Now that my “IVF 101” series reached embryo transfer and the “two-week wait,” I wanted to touch on something that hopefully you won’t have to go through after a successful pregnancy via IVF: a miscarriage.
The pain from a loss due to miscarriage is unlike anything like you might experience in your life – and it’s a unique experience to one’s infertility, or rather fertility, journey. I’ve been fortunate, in that although I’ve had a rough infertility journey, I did get pregnant each and every time I did IVF. I was even lucky enough to get pregnant on my own. Unfortunately, though, some of those pregnancies didn’t make it past the first two months and ended with a miscarriage. I am not sure which is worse: getting that amazing news that the IVF worked and you’re pregnant, only to be let down a few weeks later that you lost it; or is it better to just “cut your losses” and hear that the cycle didn’t work and you’re not pregnant.
Now, all these years later, I can finally get through a conversation saying, “I had a miscarriage – rather, miscarriages” without welling up with emotion. Well, sort of – some days it’s still hard to get the words out without tears. Some days out of the blue I’ll see a pregnant woman or a newborn and find myself stopped in my tracks on the verge of tears. I will never forget the pain of those first miscarriages before my oldest was born. Or even the pain of my third miscarriage in between the births of my children. Looking back, I see that each miscarriage brought a unique sense of emotional pain, road to recovery (both physical and mental) and ensuing journey forward.
Each time my journey forward included a look back since there was always a feeling of blame and shame. Could I have done something differently? Was it my fault? Why was this happening (again?!?) – it’s like some cruel joke that the universe is playing on me. There certainly were times when I felt very alone. Women don’t talk about miscarriages and, therefore, it can be a very isolating experience. Just like infertility in general, because women don’t always share information, others miss out on opportunities to know that their friends understand what they’re going through and could be a in position to help and support.
Statistically, one in three women experiences a miscarriage in their life. I’ll repeat – 1 in 3!!! In fact, I bet if you mention it to a friend, they’ll say, oh yes I had one too. Unfortunately, despite miscarriages being so common, it’s hard for me to hear that women aren’t supporting each other by talking about it. Imagine how it might help your friend or family member to know they are experiencing what you did. Listen, I know it won’t take away your personal grieving, but it might help you process.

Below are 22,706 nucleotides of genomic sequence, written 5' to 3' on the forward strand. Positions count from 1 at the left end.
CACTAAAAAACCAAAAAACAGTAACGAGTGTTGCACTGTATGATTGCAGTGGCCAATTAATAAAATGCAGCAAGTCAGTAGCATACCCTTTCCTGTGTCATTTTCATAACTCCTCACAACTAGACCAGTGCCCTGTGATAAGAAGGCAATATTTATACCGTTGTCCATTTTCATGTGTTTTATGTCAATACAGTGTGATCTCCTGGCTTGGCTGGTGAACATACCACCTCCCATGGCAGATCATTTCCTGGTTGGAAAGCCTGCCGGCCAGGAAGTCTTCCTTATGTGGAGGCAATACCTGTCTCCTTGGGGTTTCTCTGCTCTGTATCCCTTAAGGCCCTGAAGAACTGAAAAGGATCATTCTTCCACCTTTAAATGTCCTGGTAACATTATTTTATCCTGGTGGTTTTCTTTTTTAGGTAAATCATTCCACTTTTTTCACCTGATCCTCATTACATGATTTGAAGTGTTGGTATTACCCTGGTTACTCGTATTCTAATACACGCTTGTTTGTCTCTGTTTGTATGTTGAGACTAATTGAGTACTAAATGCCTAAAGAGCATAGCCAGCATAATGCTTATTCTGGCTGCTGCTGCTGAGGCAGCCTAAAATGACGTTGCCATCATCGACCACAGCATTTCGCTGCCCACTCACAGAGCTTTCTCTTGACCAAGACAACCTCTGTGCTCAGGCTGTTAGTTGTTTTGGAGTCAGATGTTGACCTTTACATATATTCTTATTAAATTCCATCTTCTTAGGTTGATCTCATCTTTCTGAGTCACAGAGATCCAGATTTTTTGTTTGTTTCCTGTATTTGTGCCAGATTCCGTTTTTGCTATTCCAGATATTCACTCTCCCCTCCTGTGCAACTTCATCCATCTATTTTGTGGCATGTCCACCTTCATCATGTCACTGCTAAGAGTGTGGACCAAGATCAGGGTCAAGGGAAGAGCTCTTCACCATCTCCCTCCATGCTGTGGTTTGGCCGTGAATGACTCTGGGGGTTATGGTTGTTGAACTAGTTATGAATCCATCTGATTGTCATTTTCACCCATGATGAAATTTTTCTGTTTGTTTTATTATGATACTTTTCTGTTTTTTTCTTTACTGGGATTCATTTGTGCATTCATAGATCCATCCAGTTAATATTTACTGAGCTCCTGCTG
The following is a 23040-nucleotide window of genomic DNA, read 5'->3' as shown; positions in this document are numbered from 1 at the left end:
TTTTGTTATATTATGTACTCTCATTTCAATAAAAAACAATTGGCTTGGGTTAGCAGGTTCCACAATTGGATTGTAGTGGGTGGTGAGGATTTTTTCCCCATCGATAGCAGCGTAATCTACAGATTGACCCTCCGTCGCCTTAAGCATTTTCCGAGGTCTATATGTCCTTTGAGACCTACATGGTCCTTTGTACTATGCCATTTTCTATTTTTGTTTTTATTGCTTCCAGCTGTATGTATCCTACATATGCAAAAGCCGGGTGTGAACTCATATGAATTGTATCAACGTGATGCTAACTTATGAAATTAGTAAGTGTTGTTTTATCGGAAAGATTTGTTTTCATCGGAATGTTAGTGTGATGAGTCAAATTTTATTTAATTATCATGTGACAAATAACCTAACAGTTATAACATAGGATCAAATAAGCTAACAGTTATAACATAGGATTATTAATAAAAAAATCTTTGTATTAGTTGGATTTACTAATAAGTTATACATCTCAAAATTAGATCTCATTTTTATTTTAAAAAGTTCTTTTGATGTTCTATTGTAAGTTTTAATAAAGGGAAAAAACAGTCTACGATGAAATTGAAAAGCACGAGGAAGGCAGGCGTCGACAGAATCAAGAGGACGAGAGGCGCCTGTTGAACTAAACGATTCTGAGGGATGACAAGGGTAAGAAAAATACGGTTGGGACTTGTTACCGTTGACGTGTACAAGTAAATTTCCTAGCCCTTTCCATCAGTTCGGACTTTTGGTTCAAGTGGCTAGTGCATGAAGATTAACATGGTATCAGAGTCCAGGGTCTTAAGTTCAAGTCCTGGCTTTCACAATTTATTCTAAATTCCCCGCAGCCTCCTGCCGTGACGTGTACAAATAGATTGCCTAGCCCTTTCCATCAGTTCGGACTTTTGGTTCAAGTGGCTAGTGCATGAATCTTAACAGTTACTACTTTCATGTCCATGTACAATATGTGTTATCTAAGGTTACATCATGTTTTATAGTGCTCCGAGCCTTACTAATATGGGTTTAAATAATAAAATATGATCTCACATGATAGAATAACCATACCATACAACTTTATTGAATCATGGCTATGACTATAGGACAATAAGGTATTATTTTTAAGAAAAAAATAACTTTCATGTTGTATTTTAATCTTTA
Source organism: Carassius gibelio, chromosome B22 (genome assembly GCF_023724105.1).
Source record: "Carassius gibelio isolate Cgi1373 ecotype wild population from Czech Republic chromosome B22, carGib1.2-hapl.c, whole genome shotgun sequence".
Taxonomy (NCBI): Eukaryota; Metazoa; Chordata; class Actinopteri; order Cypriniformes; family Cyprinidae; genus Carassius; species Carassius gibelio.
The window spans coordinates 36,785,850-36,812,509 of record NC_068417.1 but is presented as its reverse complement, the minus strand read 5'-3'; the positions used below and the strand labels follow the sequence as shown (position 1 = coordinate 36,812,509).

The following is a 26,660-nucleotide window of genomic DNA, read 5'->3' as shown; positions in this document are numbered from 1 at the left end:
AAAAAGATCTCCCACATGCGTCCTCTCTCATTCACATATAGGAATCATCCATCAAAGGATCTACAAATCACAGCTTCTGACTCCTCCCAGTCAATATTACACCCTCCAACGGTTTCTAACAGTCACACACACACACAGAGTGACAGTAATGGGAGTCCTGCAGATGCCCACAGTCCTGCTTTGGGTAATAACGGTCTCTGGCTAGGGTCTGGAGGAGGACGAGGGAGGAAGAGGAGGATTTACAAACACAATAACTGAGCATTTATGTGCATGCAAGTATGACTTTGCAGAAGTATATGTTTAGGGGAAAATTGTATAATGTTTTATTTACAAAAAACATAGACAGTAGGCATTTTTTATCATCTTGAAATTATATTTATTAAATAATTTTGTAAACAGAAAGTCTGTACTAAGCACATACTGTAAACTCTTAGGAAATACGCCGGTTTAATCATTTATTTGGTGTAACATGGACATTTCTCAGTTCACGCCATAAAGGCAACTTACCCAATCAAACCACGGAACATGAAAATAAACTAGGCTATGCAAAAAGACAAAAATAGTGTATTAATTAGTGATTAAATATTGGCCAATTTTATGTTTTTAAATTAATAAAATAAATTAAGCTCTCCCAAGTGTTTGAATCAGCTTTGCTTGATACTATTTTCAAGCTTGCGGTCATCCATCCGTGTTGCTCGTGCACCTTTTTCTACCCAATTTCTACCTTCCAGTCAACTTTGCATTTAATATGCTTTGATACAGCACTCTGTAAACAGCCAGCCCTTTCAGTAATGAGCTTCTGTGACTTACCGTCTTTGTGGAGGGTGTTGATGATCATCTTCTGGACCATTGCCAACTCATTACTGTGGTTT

While I certainly have no clinical training, I realized for myself that moving on from a miscarriage was vital my overall well-being. I am sure that if you speak to five different women who suffered a miscarriage, you will hear five different ways to cope with the situation. For me, my saving grace was my need to plan and focus on my unwavering objective to have a family. My miscarriages were devastating, and sometimes debilitating, obstacles that I needed to conquer. As a planner – perhaps on a compulsive level – I needed to know what was going to happen next and what my next move would be in response. So once I allowed myself the time to cry and be sad (which is completely normal), I was always ready to enact the next plan.
It is important to note that I suffered miscarriages both before I successfully had my first child and after. So depending on the point in my life, I needed to consider options such as whether I wanted to try for another round of IVF; if so, then do I start over “fresh” or use “frozen;” or do I simply take a break from all fertility treatments and reassess my feelings and desires? Sometimes after taking a moment to reflect, your decision may surprise you.
I’d like to stress that I believe there is no right way to feel after a miscarriage. There is no “you should do this or do that.” Only you can determine what is right and feels natural to you. I think that you should take the time you need to grieve, feel the pain and then like any loss, learn to live with it but do not let it define you. Make a plan for your life and keep on that journey – even with those unexpected detours.
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